UPPER WEST SIDE — David Obelkevich runs to talk.
The 70-year-old long-distance runner, who has finished the the New York City marathon every year it's been held since 1976, said that what keeps him going is the connection with his fellow racers.
“You never know who you’re going to meet,” said Obelkevich, who will run his 37th consecutive New York City marathon on Sunday. “The more times I ran, the more friends I made. It became a social thing.”
"After two or three hours," he added, "you may not be talking too much, but it’s nice to know someone's running with you."
For decades, he shared his streak with Tucker Andersen, a former investments manager who also owns Joe DiMaggio’s former Upper West Side penthouse. But Andersen sat out the race in 2009 due to an injury, yielding the record to Obelkevich.
As a point of comparison, Obelkevich, a retired music teacher who also lives on the Upper West Side, began his streak five years before the birth of the race’s most recent winner, Geoffrey Mutai, was born in 1981.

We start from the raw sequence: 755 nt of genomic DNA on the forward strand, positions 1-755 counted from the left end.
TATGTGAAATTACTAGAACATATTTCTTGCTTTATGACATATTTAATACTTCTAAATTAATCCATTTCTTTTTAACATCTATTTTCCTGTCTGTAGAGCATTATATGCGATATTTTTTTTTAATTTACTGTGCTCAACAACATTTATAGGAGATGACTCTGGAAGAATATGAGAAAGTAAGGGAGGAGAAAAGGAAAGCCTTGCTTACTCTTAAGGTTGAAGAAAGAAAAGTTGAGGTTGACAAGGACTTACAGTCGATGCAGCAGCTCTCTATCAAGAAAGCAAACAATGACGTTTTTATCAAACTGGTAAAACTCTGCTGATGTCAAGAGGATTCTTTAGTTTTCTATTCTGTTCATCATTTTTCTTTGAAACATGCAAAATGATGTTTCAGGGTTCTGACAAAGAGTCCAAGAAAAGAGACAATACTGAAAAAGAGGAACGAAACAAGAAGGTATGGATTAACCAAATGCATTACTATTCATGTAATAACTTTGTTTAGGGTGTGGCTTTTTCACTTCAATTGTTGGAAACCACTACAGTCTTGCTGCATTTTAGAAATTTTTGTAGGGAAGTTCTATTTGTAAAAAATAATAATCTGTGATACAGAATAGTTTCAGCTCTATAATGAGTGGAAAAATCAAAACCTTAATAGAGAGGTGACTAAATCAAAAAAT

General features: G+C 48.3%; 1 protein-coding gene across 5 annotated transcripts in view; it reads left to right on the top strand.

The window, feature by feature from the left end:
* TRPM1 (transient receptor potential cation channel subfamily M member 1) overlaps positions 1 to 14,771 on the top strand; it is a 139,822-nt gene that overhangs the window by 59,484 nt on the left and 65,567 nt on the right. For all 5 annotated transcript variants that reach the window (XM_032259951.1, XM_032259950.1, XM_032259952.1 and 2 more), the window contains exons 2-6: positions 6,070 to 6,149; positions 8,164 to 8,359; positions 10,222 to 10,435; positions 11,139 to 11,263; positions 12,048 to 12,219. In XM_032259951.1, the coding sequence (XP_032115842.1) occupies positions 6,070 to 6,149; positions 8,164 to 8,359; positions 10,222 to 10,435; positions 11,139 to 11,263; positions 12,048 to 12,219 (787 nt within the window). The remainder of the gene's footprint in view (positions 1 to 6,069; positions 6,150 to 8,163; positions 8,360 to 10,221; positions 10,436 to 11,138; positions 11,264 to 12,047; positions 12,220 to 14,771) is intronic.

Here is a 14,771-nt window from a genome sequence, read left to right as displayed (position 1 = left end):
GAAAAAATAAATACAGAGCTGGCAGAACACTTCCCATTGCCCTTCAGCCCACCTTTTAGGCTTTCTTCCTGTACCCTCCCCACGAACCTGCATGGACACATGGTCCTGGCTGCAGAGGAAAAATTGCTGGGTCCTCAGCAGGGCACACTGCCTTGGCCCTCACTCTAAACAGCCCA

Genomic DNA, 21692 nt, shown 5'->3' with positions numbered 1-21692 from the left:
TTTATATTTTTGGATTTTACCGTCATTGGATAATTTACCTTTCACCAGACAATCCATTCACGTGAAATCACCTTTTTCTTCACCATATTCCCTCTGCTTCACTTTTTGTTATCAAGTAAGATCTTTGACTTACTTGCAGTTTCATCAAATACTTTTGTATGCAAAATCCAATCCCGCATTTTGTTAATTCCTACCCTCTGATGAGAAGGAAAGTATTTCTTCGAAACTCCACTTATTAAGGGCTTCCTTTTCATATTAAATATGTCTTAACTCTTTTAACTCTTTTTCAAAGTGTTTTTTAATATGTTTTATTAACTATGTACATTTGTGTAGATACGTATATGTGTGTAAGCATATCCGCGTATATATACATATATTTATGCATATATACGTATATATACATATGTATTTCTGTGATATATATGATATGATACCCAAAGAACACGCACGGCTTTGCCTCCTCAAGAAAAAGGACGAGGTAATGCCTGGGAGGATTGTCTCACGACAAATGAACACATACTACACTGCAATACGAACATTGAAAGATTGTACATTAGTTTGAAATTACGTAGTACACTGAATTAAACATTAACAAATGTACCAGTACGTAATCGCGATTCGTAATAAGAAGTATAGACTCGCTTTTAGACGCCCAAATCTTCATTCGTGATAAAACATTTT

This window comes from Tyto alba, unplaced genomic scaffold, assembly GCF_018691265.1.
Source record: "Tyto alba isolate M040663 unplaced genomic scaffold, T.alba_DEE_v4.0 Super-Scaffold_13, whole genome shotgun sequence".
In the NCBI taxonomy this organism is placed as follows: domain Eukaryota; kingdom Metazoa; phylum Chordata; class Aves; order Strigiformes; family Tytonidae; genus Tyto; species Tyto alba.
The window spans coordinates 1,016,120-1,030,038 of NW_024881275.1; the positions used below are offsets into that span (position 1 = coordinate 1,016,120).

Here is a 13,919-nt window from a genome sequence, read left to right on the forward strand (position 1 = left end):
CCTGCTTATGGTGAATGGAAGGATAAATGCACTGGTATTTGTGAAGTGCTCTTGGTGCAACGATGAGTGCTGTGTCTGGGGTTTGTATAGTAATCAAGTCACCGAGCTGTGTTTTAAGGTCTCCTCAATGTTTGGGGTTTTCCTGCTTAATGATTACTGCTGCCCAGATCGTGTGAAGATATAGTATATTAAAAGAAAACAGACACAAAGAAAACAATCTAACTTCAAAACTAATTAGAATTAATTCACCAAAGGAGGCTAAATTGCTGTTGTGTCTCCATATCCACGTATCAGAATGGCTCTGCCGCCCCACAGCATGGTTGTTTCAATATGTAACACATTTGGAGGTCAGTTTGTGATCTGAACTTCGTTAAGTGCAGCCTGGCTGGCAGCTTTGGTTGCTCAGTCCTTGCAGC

Mutai finished the 2011 marathon in 2:05:06, beating Obelkevich’s 1982 personal best by more than 30 minutes, according to marathon records.
“I’ll never see those numbers again, but I do it more for the fun now,” Obelkevich said. “As people get older, they realize they’re not getting any faster so the social aspect for many of us becomes more important.”
Obelkevich said he likes to run the ING New York City Marathon while wearing a cap stuffed with contact cards (for runners he wants to keep in touch with) and a pair of South African flag shorts.
The shorts commemorate his runs at the Comrades Marathon, a grueling 56-mile race through South Africa that draws thousands.
But they're also a conversation starter.
A passing mother once used them as an impromptu geography lesson for her young son.
On another Central Park jog with friends, a runner introduced herself to Obelkevich and said she was the sister of Bruce Fordyce, a prolific runner who's won Comrades a record-setting nine times.
"So I said, 'Goodbye guys, I have a new friend,'" Obelkevich said. "I never would’ve met her if it weren’t for those shorts."
Obelkevich first ran the marathon in 1974, dropped out in 1975, and finished the race the next year to start his streak.
“It never occurred to me not to do it,” he said, admitting that he didn't even know he had a streak until a few years ago.
Obelkevich said he'll keep running, "as long as I can."
"As far as I know, there's no age limit for the New York City marathon."